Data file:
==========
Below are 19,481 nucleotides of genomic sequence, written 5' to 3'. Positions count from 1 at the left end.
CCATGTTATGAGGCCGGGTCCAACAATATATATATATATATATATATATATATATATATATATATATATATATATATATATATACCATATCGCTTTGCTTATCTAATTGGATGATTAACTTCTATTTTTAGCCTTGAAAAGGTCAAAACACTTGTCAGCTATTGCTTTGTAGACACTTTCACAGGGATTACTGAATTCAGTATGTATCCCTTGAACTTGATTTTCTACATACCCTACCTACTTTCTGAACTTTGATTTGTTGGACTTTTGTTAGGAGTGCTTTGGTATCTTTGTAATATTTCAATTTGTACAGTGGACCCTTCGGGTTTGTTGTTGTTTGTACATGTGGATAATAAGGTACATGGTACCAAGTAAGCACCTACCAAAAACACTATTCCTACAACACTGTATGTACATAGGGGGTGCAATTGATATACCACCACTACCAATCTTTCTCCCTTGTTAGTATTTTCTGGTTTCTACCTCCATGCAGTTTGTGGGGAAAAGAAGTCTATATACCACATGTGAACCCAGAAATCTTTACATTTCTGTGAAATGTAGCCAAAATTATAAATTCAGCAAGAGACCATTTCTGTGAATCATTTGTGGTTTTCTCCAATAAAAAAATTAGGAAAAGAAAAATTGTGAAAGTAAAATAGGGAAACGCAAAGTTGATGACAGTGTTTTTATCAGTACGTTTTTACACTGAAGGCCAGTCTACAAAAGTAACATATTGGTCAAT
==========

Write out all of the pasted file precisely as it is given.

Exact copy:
Below are 19,481 nucleotides of genomic sequence, written 5' to 3'. Positions count from 1 at the left end.
CCATGTTATGAGGCCGGGTCCAACAATATATATATATATATATATATATATATATATATATATATATATATATATATATATATACCATATCGCTTTGCTTATCTAATTGGATGATTAACTTCTATTTTTAGCCTTGAAAAGGTCAAAACACTTGTCAGCTATTGCTTTGTAGACACTTTCACAGGGATTACTGAATTCAGTATGTATCCCTTGAACTTGATTTTCTACATACCCTACCTACTTTCTGAACTTTGATTTGTTGGACTTTTGTTAGGAGTGCTTTGGTATCTTTGTAATATTTCAATTTGTACAGTGGACCCTTCGGGTTTGTTGTTGTTTGTACATGTGGATAATAAGGTACATGGTACCAAGTAAGCACCTACCAAAAACACTATTCCTACAACACTGTATGTACATAGGGGGTGCAATTGATATACCACCACTACCAATCTTTCTCCCTTGTTAGTATTTTCTGGTTTCTACCTCCATGCAGTTTGTGGGGAAAAGAAGTCTATATACCACATGTGAACCCAGAAATCTTTACATTTCTGTGAAATGTAGCCAAAATTATAAATTCAGCAAGAGACCATTTCTGTGAATCATTTGTGGTTTTCTCCAATAAAAAAATTAGGAAAAGAAAAATTGTGAAAGTAAAATAGGGAAACGCAAAGTTGATGACAGTGTTTTTATCAGTACGTTTTTACACTGAAGGCCAGTCTACAAAAGTAACATATTGGTCAAT